Icing

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Never Again

Pilot Magazine | Apr 01, 2012

It was a typical overcast winter morning at Portland International Airport in Oregon, with ceilings running around 1,400 feet agl and reported tops at about 7,000 feet msl. Ground control had just rattled off our clearance to Rogue Valley International in Medford, Oregon, clearing us to 10,000 feet.

Wx Watch: Radar revolution

Pilot Magazine | Apr 01, 2012

Let's face it: When it comes to checking the weather, most of us immediately call up imagery from one or more of the nation's 150 WSR-88D Nexrad Doppler weather radars, especially when thunderstorms threaten.

Iced up and fast

Pilot Magazine | Feb 01, 2012

Winter operations in light jets present a series of problems not encountered during fair weather. Most are related to the chance of encountering in-flight icing, and the associated risks of operating a contaminated aircraft.

Wx Watch: The problem with pireps

Pilot Magazine | Feb 01, 2012

Let's get this out right up front: Pireps are a valuable source of information that can be indispensible for safe flight planning - and can help prevent weather-related accidents and incidents.

Wx Watch: Searching for snowmageddons

Pilot Magazine | Jan 01, 2012

Ever since the huge 2010 East Coast snowstorm dubbed "Snowmaggedon," those living in the busy northeastern coastal corridor states have been extra curious about any nearby winter lows or fronts. Every time an extended-range outlook pops up, we pay extra attention. The temptation is to look for a storm complex somewhere to the west or northwest, on the assumption that weather complexes traditionally move from west to east. That may be true in a general sense, but the worst of the northeast winter snowstorms are actually born in the south.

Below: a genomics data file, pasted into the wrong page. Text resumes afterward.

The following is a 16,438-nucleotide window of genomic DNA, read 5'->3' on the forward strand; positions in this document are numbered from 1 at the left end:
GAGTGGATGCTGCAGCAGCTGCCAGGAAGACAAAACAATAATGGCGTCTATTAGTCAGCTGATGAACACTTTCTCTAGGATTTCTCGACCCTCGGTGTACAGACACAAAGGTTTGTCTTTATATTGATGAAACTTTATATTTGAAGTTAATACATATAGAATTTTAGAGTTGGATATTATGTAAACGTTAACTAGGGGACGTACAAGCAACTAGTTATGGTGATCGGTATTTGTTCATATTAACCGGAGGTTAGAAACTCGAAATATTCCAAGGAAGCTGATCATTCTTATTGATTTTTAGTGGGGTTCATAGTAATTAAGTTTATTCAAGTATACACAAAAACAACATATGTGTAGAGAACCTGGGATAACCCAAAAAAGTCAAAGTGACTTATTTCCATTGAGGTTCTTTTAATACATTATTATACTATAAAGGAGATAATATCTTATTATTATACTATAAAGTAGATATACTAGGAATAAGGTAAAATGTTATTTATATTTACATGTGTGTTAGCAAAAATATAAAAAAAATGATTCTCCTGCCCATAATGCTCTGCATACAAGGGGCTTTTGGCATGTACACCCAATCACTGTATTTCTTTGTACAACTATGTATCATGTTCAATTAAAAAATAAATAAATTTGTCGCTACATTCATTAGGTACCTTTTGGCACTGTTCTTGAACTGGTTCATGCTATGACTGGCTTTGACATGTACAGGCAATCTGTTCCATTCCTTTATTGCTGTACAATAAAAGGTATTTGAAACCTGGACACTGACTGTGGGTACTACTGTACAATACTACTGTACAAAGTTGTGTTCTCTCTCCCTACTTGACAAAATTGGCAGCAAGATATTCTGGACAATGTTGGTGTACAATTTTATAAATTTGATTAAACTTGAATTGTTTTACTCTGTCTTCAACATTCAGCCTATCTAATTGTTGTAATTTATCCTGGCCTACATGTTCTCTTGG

Answers for Pilots: Icing

Article | Dec 01, 2011

Each winter, AOPA members call the Pilot Information Center with questions about icing, asking, what, exactly, is "known icing"? When can I fly and when am I grounded? The answer depends to an extent on the kind of deicing equipment an aircraft has. But, since the majority of general aviation aircraft are not equipped for FIKI (flight into known icing), we’ll focus on non-equipped aircraft flying in cold weather.

Power up, temps down: King Air 250

Article | Aug 01, 2011

In late June, Hawker Beechcraft Corporation (HBC) certified its new King Air 250, a more refined variant of its predecessor, the King Air B200GT. Like all King Airs, the 250 has the classy, comfortable cabin that has made the line the go-to twin turboprop for more than 7,000 customers.

Piper Mirage: Pressurization

Pilot Magazine | Jun 01, 2011

You might think that the primary driver of a pilot’s move from a piston airplane to a light turbine is the need for more speed, or range, or altitude. And while those factors certainly play a part in the decision, my recent conversations with pilots who have made the move suggest that the primary reason for the change was to get pressurization.